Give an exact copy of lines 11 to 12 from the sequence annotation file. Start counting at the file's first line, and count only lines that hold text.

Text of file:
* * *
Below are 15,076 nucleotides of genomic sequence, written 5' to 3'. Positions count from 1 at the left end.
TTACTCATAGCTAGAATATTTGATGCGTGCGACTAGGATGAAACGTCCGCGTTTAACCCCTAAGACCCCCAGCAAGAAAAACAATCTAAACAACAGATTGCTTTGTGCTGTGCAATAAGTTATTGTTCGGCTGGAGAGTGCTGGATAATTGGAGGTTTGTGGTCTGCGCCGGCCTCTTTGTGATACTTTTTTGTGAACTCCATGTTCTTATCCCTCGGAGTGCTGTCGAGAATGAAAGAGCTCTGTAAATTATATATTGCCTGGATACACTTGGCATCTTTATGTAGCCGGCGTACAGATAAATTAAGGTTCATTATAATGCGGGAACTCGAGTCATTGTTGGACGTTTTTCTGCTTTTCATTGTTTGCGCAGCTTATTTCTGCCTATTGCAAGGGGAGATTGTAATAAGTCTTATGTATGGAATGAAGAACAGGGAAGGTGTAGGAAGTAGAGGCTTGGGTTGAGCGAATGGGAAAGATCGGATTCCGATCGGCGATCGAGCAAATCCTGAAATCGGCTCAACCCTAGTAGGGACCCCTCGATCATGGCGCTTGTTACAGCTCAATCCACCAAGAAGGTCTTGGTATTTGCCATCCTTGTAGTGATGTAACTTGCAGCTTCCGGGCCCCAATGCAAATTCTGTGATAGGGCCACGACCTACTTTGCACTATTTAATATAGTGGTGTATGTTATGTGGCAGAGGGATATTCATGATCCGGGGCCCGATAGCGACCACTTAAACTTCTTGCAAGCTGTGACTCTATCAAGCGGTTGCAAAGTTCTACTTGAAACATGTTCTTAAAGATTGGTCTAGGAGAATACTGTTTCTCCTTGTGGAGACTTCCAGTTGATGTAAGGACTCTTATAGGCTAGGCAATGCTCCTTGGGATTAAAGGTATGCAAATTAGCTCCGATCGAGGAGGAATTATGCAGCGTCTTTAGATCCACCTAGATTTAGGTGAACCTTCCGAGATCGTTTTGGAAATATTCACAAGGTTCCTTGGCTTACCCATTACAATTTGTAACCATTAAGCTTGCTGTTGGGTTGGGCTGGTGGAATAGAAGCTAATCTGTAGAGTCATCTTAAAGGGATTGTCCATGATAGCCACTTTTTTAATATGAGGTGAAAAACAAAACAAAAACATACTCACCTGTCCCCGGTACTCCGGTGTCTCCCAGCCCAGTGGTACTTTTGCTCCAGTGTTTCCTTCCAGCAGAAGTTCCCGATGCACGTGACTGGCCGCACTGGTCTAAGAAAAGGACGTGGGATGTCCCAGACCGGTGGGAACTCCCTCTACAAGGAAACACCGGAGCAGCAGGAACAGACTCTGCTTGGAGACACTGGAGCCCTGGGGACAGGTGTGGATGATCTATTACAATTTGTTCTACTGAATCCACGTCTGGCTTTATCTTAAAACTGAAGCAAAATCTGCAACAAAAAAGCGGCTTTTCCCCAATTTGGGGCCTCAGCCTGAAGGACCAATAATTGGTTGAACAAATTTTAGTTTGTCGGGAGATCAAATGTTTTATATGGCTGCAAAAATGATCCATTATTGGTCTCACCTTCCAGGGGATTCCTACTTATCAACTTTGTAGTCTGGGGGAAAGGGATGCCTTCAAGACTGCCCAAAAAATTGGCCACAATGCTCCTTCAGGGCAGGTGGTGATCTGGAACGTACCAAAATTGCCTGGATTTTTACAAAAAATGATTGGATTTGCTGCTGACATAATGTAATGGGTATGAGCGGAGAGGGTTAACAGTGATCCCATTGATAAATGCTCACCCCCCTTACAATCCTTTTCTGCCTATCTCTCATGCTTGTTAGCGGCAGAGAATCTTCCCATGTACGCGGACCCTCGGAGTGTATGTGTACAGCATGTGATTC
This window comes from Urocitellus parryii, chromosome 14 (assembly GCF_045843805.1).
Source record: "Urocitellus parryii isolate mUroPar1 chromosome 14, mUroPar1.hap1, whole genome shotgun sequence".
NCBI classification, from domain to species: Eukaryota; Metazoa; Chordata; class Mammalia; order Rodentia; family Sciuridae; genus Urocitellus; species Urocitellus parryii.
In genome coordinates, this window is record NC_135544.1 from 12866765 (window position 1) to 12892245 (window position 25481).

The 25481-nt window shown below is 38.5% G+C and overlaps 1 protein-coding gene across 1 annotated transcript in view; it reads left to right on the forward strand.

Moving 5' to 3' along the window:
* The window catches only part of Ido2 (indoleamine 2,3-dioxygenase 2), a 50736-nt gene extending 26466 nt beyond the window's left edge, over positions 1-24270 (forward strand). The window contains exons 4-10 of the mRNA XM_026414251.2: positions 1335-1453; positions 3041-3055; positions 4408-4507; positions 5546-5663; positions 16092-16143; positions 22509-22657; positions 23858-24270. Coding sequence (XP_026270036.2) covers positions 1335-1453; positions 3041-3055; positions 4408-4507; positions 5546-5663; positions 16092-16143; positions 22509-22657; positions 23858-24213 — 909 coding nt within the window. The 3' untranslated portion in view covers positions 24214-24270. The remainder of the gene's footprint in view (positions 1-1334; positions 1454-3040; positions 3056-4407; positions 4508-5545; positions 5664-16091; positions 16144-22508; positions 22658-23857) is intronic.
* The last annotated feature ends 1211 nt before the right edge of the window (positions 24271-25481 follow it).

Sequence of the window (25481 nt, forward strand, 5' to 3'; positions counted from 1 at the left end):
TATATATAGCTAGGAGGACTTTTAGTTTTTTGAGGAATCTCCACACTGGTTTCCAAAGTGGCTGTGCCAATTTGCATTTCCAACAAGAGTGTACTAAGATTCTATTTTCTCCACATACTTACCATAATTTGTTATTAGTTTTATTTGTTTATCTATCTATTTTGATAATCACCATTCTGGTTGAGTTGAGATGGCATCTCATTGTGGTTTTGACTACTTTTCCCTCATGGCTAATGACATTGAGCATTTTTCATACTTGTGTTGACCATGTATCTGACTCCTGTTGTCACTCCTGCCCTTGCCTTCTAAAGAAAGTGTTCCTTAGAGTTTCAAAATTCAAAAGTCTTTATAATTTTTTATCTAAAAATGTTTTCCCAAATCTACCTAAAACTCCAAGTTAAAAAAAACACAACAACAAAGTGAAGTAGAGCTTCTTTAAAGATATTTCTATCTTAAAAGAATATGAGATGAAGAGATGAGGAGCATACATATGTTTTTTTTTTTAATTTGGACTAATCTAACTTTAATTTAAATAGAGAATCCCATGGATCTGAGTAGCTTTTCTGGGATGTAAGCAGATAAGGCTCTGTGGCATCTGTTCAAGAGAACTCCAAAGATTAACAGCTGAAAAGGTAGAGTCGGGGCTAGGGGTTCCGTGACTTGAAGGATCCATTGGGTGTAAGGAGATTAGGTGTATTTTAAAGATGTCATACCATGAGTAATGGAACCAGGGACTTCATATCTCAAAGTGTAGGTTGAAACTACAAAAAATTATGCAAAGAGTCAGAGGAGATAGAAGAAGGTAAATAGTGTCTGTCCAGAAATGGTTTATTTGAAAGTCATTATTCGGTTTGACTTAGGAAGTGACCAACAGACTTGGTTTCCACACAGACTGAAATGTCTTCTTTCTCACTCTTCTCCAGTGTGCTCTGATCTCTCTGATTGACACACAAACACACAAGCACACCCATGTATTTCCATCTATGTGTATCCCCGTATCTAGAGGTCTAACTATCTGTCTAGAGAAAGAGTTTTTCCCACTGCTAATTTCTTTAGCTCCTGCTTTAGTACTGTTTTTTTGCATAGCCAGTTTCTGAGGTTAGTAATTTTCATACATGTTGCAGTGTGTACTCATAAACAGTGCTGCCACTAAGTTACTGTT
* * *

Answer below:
Sequence of the window (25481 nt, forward strand, 5' to 3'; positions counted from 1 at the left end):
TATATATAGCTAGGAGGACTTTTAGTTTTTTGAGGAATCTCCACACTGGTTTCCAAAGTGGCTGTGCCAATTTGCATTTCCAACAAGAGTGTACTAAGATTCTATTTTCTCCACATACTTACCATAATTTGTTATTAGTTTTATTTGTTTATCTATCTATTTTGATAATCACCATTCTGGTTGAGTTGAGATGGCATCTCATTGTGGTTTTGACTACTTTTCCCTCATGGCTAATGACATTGAGCATTTTTCATACTTGTGTTGACCATGTATCTGACTCCTGTTGTCACTCCTGCCCTTGCCTTCTAAAGAAAGTGTTCCTTAGAGTTTCAAAATTCAAAAGTCTTTATAATTTTTTATCTAAAAATGTTTTCCCAAATCTACCTAAAACTCCAAGTTAAAAAAAACACAACAACAAAGTGAAGTAGAGCTTCTTTAAAGATATTTCTATCTTAAAAGAATATGAGATGAAGAGATGAGGAGCATACATATGTTTTTTTTTTTAATTTGGACTAATCTAACTTTAATTTAAATAGAGAATCCCATGGATCTGAGTAGCTTTTCTGGGATGTAAGCAGATAAGGCTCTGTGGCATCTGTTCAAGAGAACTCCAAAGATTAACAGCTGAAAAGGTAGAGTCGGGGCTAGGGGTTCCGTGACTTGAAGGATCCATTGGGTGTAAGGAGATTAGGTGTATTTTAAAGATGTCATACCATGAGTAATGGAACCAGGGACTTCATATCTCAAAGTGTAGGTTGAAACTACAAAAAATTATGCAAAGAGTCAGAGGAGATAGAAGAAGGTAAATAGTGTCTGTCCAGAAATGGTTTATTTGAAAGTCATTATTCGGTTTGACTTAGGAAGTGACCAACAGACTTGGTTTCCACACAGACTGAAATGTCTTCTTTCTCACTCTTCTCCAGTGTGCTCTGATCTCTCTGATTGACACACAAACACACAAGCACACCCATGTATTTCCATCTATGTGTATCCCCGTATCTAGAGGTCTAACTATCTGTCTAGAGAAAGAGTTTTTCCCACTGCTAATTTCTTTAGCTCCTGCTTTAGTACTGTTTTTTTGCATAGCCAGTTTCTGAGGTTAGTAATTTTCATACATGTTGCAGTGTGTACTCATAAACAGTGCTGCCACTAAGTTACTGTT